small basement room in which she discovered a pouch containing $15,000. Holmes, [the defendant] and [Howard] then ran from the house and later divided the money, [Howard] receiving $5000, Holmes receiving $4000, [the defendant] receiving $2000 and Jasper receiving $4000."

The defendant has proffered numerous claims in support of his contention that his conviction must be overturned. 5 First, he contends that the trial court should have granted his motion for acquittal, because of insufficiency of the evidence, on each of the charges of which he was convicted. 6 Second, he maintains that the information charging him with burglary in the first degree was so defective that it either deprived the trial court of jurisdiction or misled the jury into convicting the defendant without a finding that the state had proven one essential element of the crime. Third, he argues that principles of double jeopardy forbid his conviction[223 Conn. 249] of two conspiracies arising out of the same alleged agreement between the three conspirators. Fourth, he claims that he is entitled to a new trial because the trial court should have granted his motion to suppress, which challenged the reliability of his identification by Smith and Hutchinson. Fifth, he asserts that he is entitled to a new trial because the trial court abused its discretion in denying trial counsel access to Holmes' psychiatric records. We agree in part with the defendant's claims about the sufficiency of the evidence, but otherwise affirm the judgment of the trial court.


The defendant does not challenge the standard governing this court's review of claims relating to the sufficiency of the evidence to sustain a criminal conviction. "Whether we review the findings of a trial court or the verdict of a jury, our underlying task is the same.... We first review the evidence presented at trial, construing it in the light most favorable to sustaining the facts expressly found by the trial court or impliedly found by the jury. We then decide whether, upon the facts thus established and the inferences reasonably drawn therefrom, the trial court or the jury could reasonably have concluded that the cumulative effect of the evidence established the defendant's guilt beyond a reasonable doubt." State v. Jarrett, 218 Conn. 766, 770-71, 591 A.2d 1225 (1991); State v. Roseboro, 221 Conn. 430, 434, 604 A.2d 1286 (1992). Applying that standard in this case, we conclude that the evidence presented by the state could reasonably have persuaded the jury, beyond a reasonable doubt, that the defendant committed the first three crimes with which he was charged, robbery in the first degree, conspiracy to commit robbery in the first degree and burglary in the first degree. There was, however, insufficient evidence[223 Conn. 250] to support the verdict on the fourth count, conspiracy to commit burglary in the first degree, or on the fifth count, assault in the second degree.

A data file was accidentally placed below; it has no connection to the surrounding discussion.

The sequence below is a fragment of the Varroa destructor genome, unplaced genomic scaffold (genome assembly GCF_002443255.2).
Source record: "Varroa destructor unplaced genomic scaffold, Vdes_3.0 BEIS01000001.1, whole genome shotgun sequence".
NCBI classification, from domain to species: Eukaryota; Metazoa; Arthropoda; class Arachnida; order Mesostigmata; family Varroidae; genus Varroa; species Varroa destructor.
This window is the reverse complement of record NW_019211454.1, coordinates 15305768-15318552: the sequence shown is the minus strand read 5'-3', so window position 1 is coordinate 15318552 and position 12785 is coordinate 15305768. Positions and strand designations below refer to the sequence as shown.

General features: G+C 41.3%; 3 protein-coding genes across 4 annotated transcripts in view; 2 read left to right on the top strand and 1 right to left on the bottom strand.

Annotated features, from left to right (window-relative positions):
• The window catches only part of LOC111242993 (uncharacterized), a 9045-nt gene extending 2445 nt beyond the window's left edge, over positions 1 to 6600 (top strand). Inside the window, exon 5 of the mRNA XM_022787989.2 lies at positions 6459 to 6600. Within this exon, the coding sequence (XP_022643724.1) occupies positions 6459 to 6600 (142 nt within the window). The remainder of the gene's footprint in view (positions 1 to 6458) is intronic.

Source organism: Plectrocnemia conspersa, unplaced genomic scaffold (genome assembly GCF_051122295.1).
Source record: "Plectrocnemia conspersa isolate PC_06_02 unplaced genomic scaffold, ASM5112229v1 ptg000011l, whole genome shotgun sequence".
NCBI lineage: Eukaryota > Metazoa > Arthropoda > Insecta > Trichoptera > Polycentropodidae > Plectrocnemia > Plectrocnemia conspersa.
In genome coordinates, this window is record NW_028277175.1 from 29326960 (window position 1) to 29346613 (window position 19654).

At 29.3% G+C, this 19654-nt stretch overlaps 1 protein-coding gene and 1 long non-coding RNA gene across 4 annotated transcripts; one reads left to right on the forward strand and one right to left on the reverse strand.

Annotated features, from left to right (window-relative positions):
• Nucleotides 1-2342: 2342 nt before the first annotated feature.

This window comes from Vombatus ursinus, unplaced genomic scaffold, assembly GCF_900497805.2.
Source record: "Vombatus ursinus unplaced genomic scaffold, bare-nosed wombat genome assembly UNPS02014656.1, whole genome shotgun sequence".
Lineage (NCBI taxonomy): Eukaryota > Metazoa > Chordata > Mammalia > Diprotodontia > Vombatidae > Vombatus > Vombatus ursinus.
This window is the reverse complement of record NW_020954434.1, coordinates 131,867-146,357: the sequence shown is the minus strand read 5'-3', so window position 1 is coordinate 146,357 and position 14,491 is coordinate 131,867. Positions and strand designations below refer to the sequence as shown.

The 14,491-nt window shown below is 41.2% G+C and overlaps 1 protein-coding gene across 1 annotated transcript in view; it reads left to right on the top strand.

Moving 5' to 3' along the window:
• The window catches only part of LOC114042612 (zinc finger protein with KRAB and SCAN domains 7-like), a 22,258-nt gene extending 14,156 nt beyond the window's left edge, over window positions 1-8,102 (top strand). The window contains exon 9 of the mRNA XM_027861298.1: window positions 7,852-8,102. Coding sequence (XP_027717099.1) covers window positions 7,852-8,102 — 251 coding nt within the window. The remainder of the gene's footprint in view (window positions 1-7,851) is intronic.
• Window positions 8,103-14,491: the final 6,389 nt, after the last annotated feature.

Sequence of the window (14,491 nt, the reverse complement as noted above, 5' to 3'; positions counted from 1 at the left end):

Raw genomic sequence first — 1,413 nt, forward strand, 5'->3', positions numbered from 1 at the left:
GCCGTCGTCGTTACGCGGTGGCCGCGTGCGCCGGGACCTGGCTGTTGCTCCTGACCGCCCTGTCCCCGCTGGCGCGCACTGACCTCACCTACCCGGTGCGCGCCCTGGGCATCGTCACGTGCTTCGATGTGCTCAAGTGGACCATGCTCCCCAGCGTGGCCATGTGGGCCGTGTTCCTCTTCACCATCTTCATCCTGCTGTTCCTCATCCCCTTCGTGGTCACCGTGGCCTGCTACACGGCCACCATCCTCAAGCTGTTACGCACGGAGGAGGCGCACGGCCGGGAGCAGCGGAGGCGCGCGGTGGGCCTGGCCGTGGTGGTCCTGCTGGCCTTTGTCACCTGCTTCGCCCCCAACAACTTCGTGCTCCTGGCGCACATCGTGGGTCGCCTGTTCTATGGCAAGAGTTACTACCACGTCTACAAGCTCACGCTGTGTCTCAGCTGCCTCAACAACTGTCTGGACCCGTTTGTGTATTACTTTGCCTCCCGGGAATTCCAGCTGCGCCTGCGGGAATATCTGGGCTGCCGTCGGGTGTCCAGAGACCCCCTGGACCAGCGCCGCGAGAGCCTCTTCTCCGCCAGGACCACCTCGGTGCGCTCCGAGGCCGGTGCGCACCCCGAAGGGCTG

With respect to the charge of robbery in the first degree, the information charged the defendant with having "used and/or threatened the immediate use of physical force upon another" during the course of a larceny. The trial court's instructions to the jury on this charge referred to the language of the statute without including any reference to the defendant's possible accessorial liability. In light of these instructions, the defendant maintains that he is entitled to an acquittal because there was no evidence that he personally threatened anyone or that his actions were taken in the course of committing

Page 1179

a larceny. We disagree with both of these assertions.

Under the governing statutes, "[a] person commits robbery when, in the course of committing a larceny, he uses or threatens the immediate use of physical force upon another person for the purpose of: (1) Preventing or overcoming resistance to the taking of the property or to the retention thereof immediately after the taking; or (2) compelling the owner of such property or another person to deliver up the property or to engage in other conduct which aids in the commission of the larceny." General Statutes § 53a-133. A person has committed robbery in the first degree if, "in the course of the commission of the crime ... he or another participant in the crime ... uses or threatens the use of a dangerous instrument." General Statutes § 53a-134(a)(3).

"The use or threatened use of immediate physical force is the element which distinguishes larceny from robbery." State v. Childree, 189 Conn. 114, 123, 454 A.2d 1274 (1983). "[I]f the use of force occurs during [223 Conn. 251] the continuous sequence of events surrounding the taking ... even though some time immediately before or after, it is considered to be 'in the course of' the robbery ... within the meaning of the statute." State v. Ghere, 201 Conn. 289, 297, 513 A.2d 1226 (1986).

The jury could reasonably have found, beyond a reasonable doubt, that the defendant forced his way onto the premises, in the company of two other persons, one or another of whom was at all times...